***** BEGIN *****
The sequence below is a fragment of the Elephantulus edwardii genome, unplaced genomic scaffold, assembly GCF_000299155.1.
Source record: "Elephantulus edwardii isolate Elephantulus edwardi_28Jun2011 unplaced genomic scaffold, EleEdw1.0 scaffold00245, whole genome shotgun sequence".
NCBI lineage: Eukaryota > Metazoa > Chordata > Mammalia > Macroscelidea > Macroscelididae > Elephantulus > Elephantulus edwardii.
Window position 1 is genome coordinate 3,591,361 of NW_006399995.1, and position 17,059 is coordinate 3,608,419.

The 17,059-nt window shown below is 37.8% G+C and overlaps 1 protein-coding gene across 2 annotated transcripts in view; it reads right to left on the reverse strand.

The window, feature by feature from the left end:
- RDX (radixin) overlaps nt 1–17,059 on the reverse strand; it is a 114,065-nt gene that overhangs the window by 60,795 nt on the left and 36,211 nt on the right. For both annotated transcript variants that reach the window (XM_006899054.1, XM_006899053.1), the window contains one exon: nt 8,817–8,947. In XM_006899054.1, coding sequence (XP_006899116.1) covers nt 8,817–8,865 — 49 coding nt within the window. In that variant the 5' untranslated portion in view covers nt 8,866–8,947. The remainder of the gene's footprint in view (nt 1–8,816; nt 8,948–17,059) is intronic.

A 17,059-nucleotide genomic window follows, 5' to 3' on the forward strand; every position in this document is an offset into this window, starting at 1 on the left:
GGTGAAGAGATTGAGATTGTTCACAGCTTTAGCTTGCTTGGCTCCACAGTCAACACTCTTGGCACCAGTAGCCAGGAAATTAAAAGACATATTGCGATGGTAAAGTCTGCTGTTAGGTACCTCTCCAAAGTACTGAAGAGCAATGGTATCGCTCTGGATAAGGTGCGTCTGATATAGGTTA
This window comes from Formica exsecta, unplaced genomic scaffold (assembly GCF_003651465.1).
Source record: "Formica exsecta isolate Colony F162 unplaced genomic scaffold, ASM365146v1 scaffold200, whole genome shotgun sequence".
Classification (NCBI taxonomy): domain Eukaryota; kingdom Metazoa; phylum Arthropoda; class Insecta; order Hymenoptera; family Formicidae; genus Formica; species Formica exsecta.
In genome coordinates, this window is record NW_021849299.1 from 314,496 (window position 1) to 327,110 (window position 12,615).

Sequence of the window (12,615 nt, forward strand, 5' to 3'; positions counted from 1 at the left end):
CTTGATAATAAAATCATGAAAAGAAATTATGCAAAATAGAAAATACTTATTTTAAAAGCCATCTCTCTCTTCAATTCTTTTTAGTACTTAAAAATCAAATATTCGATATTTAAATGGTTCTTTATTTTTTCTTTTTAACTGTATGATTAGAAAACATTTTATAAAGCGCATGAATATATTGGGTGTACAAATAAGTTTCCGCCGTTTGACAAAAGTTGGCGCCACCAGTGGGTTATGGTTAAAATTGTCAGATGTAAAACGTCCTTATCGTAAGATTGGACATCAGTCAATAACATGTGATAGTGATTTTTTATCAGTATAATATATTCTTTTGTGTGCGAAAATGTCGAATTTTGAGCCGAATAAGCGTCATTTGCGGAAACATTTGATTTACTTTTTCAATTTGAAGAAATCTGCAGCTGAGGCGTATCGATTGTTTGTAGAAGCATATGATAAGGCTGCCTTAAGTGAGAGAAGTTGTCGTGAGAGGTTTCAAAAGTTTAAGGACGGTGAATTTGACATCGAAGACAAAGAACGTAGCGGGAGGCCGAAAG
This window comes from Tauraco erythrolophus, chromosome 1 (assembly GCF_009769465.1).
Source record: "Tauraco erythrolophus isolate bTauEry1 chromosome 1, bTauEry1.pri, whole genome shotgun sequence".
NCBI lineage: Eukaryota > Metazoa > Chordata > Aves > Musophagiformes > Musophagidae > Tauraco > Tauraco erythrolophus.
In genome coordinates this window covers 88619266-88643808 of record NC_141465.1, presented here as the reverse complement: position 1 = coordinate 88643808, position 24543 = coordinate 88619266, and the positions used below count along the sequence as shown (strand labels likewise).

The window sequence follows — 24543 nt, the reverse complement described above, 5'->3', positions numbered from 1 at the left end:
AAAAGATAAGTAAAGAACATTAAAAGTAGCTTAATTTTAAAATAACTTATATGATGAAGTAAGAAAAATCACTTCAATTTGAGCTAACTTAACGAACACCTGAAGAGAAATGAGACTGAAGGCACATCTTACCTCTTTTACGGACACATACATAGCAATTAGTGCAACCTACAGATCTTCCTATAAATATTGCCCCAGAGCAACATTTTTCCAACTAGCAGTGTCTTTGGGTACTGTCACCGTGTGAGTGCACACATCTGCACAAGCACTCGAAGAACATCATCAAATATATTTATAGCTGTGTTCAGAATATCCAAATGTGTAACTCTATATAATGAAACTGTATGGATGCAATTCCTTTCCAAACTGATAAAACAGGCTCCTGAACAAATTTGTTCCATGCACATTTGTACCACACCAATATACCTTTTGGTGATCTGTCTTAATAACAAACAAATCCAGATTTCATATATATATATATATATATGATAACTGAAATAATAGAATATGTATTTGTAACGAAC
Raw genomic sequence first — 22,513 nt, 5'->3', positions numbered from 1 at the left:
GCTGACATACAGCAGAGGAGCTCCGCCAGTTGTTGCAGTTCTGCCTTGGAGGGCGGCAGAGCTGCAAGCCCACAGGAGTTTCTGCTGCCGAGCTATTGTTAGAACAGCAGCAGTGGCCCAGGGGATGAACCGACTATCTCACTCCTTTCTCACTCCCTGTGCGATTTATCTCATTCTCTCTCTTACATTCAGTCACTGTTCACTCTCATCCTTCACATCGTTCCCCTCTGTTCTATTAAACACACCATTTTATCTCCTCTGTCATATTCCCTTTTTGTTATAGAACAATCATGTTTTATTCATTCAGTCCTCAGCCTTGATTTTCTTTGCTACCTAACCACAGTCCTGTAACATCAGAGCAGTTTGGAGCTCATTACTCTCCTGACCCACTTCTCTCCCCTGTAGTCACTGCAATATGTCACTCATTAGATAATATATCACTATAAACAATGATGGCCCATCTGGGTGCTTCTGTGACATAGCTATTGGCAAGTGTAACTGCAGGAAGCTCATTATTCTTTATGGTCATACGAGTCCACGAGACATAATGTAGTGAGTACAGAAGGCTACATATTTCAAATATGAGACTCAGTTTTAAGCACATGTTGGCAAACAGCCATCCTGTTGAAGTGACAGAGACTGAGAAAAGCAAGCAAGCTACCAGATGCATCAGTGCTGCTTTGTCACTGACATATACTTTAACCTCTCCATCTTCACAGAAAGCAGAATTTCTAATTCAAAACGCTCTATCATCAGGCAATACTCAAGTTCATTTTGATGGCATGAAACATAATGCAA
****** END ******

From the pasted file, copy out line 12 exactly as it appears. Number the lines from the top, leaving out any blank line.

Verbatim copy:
Classification (NCBI taxonomy): domain Eukaryota; kingdom Metazoa; phylum Arthropoda; class Insecta; order Hymenoptera; family Formicidae; genus Formica; species Formica exsecta.